Translation by Nita Renfrew
My destination was Vermont. But there was an unavoidable stopover in Newark, one of New York’s airports. During an infinity of nights I thought about the city’s black and white silhouette. On cold, cloudy days I imagined the paths, the indelible streets, the syncopated notes of jazz concerts. For weeks I recalled two impossible scenes in Manhattan, Woody Allen’s movie that begins with an unruly, off-screen voice that admits to having a devotion to New York City. The shining and devoted expectation crashed when we landed in Newark. The airport was a mere ghost of steel and metal, an anonymous, swollen shadow.
My stay in Newark did not escape the dictates of boring visits to airports. It was several hours before the airplane took off for Burlington, capital of the state of Vermont.
The night before the flight to USA, Luis Chitarroni revealed to me that it was in Vermont that Hitchcock filmed The Trouble with Harry, a film that narrates, with unequaled humor, an investigation that follows the appearance of a cadaver that resists resting in a tomb without the murderer’s name. Chitarroni not only told me this, but he also added: Since Hitchcock arrived to film in the wrong season, he asked for the trees to be painted, to accord with the original film project. And so, already, asking nothing in return, Vermont was offering me happiness: thinking about the painted trees of the Mozart of film.
When the plane took off from Newark, I recovered paradise lost. From the air, and beneath the luminous color of a protector sky, I was able to see the meanderings of an unusual map: New York was a tree of dark water, with innumerable liquid and cement branches. Once the small plane’s wheels were raised, I saw, with an uncertain and incomparable magnifying glass, the bridges and paths of water. From the diaphanous air, the city was a labyrinth where the lowest and green center was the Statue of Liberty.
Perhaps that unthinkable tree anticipated Hitchcock’s trees in Vermont. Perhaps that anagram of water and cement anticipated the multiple silent trees of Middlebury.
Upon arrival in the solitary and tranquil city, I met Nicholas Durrell, an affable taxi driver with a hidden passion. I didn’t know Nicholas, and much less did I expect him to be an elegant citizen of the British Empire who had watched Carlos Saura’s film in a hidden movie theatre in a lost city. No sooner did I rest my tired body on the seat of his taxi than he spoke to me of the goodness of the “tiango” and the difficult dance steps. Then he mentioned that he knew Swedish and, smiling, he uttered a curious phrase in the harsh Nordic language—unrecognizable.
Nicholas was cheerful and slow to speak, so I was able to follow his phrases unfolding in an English that was clean and nuanced. With the high sun in his face, he spoke about the North American soil as if he were Thoreau in the 19th century; he praised the green places in the rural world, and he recalled his English past as if it were the sole antecedent to the present glory. He glanced out the window again and again in order to contemplate the partial and romantic “vistas” of the splendid lake and he praised the slow life among the peaceable mountains in the open country.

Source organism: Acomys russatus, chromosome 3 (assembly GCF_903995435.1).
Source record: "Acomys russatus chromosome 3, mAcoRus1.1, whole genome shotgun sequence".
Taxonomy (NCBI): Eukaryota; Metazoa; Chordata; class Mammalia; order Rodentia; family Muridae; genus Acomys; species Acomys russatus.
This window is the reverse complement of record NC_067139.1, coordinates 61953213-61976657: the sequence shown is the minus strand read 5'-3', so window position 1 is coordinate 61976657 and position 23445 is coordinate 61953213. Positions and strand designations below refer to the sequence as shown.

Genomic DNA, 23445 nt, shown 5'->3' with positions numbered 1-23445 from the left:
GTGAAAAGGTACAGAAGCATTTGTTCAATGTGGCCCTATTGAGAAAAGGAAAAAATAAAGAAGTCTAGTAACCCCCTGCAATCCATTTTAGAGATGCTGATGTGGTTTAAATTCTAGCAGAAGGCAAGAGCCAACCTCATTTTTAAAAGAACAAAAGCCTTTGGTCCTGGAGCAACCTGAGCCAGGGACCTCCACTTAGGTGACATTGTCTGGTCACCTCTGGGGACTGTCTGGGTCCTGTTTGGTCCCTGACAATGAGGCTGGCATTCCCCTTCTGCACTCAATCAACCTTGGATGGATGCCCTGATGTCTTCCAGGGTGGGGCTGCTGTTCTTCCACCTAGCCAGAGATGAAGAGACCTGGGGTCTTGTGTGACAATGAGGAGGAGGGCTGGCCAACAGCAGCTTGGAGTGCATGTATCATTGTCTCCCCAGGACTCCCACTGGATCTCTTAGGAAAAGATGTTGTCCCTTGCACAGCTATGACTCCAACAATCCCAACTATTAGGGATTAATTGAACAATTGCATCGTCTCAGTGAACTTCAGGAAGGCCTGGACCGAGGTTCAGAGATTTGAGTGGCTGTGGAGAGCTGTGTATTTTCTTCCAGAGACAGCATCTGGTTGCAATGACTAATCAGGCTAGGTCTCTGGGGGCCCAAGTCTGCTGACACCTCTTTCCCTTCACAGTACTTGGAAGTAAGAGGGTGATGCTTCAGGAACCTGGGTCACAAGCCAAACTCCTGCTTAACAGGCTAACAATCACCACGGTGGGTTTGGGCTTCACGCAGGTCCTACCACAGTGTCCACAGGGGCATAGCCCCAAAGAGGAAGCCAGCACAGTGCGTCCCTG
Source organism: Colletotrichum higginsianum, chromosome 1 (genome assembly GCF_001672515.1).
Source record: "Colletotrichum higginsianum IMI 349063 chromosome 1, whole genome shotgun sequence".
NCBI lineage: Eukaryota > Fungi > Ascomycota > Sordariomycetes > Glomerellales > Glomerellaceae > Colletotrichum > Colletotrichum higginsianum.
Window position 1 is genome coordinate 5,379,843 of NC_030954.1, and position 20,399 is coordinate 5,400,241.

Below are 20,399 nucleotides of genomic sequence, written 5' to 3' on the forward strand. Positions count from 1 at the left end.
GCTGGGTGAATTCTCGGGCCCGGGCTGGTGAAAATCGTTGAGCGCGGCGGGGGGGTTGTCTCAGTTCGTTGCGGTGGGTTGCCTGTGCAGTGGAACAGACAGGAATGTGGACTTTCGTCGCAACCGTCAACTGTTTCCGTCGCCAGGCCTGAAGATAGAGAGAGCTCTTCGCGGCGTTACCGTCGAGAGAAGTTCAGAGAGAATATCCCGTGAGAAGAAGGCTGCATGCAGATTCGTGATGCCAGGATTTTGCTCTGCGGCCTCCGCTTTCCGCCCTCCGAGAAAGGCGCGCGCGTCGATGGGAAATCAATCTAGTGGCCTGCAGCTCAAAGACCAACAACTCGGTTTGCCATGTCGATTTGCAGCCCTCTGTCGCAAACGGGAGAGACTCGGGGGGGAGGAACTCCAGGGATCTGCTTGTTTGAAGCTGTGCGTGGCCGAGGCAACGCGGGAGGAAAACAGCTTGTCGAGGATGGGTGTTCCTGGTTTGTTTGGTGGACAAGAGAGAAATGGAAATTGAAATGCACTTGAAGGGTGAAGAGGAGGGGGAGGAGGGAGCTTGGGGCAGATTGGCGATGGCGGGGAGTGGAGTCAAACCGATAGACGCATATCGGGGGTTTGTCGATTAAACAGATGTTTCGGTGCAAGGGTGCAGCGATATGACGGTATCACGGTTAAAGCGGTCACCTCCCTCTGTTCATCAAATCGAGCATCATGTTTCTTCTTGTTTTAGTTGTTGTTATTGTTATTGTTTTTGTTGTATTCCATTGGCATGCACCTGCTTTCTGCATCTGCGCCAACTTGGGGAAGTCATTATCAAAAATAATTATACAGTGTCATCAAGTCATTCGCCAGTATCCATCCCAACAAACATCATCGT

But what caught my attention was not his arduous apology of the countryside. What surprised me was that I found myself outside the country on July 9, and that I was on a solitary route in the taxi of Nicholas Durrell, a proud British citizen.
On the road, Nicholas descended from the automobile and bought a packet of snacks. During that existential interval, I thought about Argentine independence, about the ignorance of the people on that particular, and about the agitated discussions at home in Tucuman. Nicholas returned to the car and offered me the salty potato chips. I did not accept.
Tired of the monotonous color of the asphalt, I inquired as to his reading. Devoured by a passion, Nicholas detailed his likes in matters of art, and recommended that I visit the museum in Shelburne, a city with an English name, where he lived and which, of course, reminded him of his ancient heritage. At that moment, he did not want to, or could not, speak about his reading.
When we stopped at a supermarket for me to do some shopping, I noticed, out of the corner of my eye, that next to the gear shift Nicholas had a book in English titled Train Station. A Social History. I needed only to ask about the title, for him to open up about his love of trains and the captivating stories hidden in the railways and tracks. He talked about the connections between Ana Karenina and strolls in the Russian snow, about Emile Zola, about the Hitchcock films, Strangers on a Train and International Intrigue (once again, the ghost of an Englishman appeared), and about some contemporary novels that evoke lingering tragedies on steel wheels.
Toward the end of the afternoon, when the sun laid its tired rays on the enormous, silent Middlebury trees, Nicholas let loose the phrase: “Peron’s Argentina has a lot to do with trains.” I thought about the English trains, but said nothing: I let him continue, as if his oral writing were less important than what my memory was assembling in secret. While Nicholas evoked the noble matter of these machines during Peron’s government, I thought: Does Nicholas know that today is July 9? Does he know that this month the English trains in his mouth are a faraway shadow of a dejected independence being celebrated today in a faraway country in the Southern Cone?
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